The Complicated Reality Behind the Victoria's Secret Fashion Show

The Victoria’s Secret Fashion Show premiered on CBS Tuesday, bringing women's body image to the forefront of conversation once again. Whether you tuned in or not, there's no doubt that the models in the 2015 VS Fashion Show should not be shamed for participating in the event.

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In defense of the VS Angels

Proponents of the show argue that the models worked hard to get there, and that women are the ones who keep the company thriving. Opponents denounce the objectification of women and the unhealthy promotion of unrealistic body standards for women.

It is without question that the models who participate are athletes. They work out seven days a week, sometimes twice a day, to maintain a uniform body. Professional athletes and Olympians also engage in a rigorous diet and exercise plan to keep their body at the level they need to effectively perform.

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“The fashion show is the kind of event where you really step it up,” one Angel said to the camera. “There’s a lot of hard work that’s going into this.”

The women who walk the runway really want to be there, and have worked really hard to get there. Some of them have even been fat-shamed online, like model Gigi Hadid, who felt the need to directly address critics of her body in a recent Instagram post.


A photo posted by Gigi Hadid (@gigihadid) on

Where the VS fashion show becomes problematic

There's a lot of discussion about why people do or don't watch the Victoria’s Secret Fashion Show. It often becomes an issue up for debate.


For one, most of the audience at home can’t actually buy any of the products that are being modeled — some of the price-tags on the lingerie modeled climbs into the millions of dollars. Many of the products also aren’t even available for sale on store shelves or online.

These factors contribute to why the VS Fashion Show has been called “outright commercialism” and an “infomercial” by critics throughout its 20-year-run.

Others have heavily criticized the Angels’s unconventional methods of weight loss and food restriction. Back in 2012, Adriana Lima revealed that she went on a liquid-only diet for nine days before the fashion show to “help her shed her babyweight.”

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Non-models may not have the ability or time to work out every day of the week, let alone more than once a day.

A harsh reality is that VS models are seen as a pinnacle of success and beauty in and out of the modeling world. But a healthy, fit woman has between 21 and 24 percent body fat, according to the Daily Mail, whereas a VS Angel has less than 18.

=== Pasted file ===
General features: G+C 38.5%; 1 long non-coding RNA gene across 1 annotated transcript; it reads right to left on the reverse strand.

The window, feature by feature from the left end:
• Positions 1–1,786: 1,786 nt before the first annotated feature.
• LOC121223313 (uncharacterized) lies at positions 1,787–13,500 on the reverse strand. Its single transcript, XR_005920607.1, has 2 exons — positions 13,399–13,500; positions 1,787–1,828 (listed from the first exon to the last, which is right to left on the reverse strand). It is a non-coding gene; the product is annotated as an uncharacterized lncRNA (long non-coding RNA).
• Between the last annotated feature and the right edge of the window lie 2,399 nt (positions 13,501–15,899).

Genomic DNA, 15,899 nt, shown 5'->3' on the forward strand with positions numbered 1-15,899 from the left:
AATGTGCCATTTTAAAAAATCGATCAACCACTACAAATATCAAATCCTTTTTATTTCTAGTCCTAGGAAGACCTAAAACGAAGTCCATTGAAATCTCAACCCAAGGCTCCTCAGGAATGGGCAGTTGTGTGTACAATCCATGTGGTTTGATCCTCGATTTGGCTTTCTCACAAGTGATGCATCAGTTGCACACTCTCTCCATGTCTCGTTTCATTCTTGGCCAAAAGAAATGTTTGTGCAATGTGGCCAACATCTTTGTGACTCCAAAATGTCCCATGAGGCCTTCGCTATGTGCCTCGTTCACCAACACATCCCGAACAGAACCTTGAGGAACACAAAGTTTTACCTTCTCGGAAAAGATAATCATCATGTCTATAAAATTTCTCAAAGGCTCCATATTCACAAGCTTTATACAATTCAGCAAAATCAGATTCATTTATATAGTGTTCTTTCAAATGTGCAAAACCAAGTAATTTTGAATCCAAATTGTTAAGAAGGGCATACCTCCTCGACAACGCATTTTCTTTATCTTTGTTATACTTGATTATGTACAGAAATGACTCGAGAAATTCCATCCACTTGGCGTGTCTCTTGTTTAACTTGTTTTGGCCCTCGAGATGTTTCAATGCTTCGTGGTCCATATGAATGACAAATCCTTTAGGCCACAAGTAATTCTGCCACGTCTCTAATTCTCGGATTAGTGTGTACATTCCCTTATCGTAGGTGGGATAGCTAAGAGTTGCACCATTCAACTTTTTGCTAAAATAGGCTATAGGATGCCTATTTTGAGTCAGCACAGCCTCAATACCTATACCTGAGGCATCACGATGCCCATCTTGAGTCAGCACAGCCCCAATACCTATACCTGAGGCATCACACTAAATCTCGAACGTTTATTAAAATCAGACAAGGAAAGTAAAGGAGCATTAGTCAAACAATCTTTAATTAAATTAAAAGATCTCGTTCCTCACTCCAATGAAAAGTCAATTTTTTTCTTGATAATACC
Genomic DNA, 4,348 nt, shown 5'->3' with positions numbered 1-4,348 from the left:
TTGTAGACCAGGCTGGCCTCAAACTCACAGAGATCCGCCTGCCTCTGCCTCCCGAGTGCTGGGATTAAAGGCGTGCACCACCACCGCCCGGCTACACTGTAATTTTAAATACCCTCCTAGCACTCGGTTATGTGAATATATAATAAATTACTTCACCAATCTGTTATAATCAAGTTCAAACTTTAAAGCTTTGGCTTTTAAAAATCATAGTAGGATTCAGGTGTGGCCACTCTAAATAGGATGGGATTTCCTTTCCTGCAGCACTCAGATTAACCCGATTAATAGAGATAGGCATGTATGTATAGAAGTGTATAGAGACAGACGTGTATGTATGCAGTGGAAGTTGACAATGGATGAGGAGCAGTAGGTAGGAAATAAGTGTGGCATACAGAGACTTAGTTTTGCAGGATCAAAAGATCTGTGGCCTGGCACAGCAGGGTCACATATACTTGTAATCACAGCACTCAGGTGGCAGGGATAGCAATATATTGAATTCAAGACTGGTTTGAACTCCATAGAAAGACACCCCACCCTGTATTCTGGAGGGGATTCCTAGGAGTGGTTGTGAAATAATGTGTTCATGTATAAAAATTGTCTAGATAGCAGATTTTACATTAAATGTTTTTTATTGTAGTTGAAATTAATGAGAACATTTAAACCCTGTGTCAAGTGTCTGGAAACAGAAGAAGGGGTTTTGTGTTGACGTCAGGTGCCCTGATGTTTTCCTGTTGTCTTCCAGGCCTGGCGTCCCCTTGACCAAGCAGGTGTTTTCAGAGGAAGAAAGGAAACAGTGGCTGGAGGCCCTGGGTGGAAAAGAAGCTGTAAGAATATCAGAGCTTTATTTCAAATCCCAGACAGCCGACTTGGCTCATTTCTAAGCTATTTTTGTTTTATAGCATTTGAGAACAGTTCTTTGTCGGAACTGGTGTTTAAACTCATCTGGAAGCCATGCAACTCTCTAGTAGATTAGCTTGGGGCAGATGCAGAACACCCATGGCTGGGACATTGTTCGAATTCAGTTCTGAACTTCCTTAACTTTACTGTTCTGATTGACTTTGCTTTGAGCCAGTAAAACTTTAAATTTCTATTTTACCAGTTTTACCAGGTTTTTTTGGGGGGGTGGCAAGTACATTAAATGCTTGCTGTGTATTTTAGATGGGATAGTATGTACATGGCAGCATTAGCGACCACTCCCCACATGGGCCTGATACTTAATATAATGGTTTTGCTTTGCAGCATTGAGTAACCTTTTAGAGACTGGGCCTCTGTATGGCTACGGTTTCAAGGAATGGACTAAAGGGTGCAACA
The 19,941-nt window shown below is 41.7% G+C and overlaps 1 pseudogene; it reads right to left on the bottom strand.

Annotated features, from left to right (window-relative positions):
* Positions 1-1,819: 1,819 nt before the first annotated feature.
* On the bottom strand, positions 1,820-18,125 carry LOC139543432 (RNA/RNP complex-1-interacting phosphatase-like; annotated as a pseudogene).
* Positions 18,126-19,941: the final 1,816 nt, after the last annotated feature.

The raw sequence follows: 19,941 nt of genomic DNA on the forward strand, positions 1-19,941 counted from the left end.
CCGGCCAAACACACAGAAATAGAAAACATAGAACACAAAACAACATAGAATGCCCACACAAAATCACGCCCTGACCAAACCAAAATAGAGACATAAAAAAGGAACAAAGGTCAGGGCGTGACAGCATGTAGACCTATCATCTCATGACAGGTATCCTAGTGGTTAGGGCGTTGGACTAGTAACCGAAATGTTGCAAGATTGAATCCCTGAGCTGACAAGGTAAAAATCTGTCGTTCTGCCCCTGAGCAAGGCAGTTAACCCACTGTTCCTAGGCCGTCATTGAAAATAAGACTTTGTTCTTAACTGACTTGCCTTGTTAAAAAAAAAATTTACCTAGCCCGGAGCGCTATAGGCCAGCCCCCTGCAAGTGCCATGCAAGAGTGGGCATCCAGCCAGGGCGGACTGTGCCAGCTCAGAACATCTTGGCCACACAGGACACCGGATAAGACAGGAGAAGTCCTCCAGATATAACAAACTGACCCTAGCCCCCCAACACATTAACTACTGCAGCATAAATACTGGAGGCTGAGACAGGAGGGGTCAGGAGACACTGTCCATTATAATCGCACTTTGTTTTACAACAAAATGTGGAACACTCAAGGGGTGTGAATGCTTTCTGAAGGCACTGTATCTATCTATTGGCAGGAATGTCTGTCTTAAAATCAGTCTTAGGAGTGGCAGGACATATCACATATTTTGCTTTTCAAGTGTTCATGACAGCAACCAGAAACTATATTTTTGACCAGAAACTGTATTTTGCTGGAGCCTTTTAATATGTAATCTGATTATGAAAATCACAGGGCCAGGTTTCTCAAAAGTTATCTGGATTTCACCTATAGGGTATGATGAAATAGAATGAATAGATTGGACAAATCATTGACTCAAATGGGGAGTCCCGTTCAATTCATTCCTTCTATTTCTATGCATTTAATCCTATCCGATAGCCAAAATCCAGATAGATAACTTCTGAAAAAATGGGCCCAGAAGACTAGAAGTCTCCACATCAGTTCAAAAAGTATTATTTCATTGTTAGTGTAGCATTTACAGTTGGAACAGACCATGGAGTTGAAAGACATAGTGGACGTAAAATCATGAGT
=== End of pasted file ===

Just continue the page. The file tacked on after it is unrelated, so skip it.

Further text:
Using the Victoria’s Secret models as a goal of “perfection” or the “ultimate definition of beauty” is a very effective marketing scheme. After all, if women can’t achieve “total physical perfection,” at least they can buy VS lingerie to bring them one step closer, right?

If every woman in America had the time, money and desire to put themselves through the VS workout routine, they wouldn’t, because women have different goals and priorities. Women also have a wide range of body types, and being healthy doesn’t always look the same. But that’s a conversation for a woman and a medical professional, not a multi-million dollar production displayed on a television screen.

Where VS 2015 took a huge step forward

In one incredible step forward at the fashion show this year, model Maria Borges was featured on the runway with her natural hair. Borges is an Angolan supermodel, and the 2015 Fashion Show is the third time she's walked the VS runway, but the first time she's done so donning her curls.

“I told my agent I wanted to walk in the Victoria’s Secret show with my natural hair,” Borges told Essence.

“I was nervous, but I had to do it. When they said ‘yes’ I didn’t expect it, but I was so happy!" Borges said.

A representative from Victoria's Secret confirmed to Cosmopolitan that "this is the first year a model wore completely natural hair on the runway." The representative said that the lead hairstylist, Akki, sprayed Borges' hair, and that was it.

Borges' gave advice to Essence, addressing women unsure about wearing natural curls:

“Be strong...If you say you’re beautiful without hair and makeup, then they will believe you. It’s about being confident and always being yourself.”

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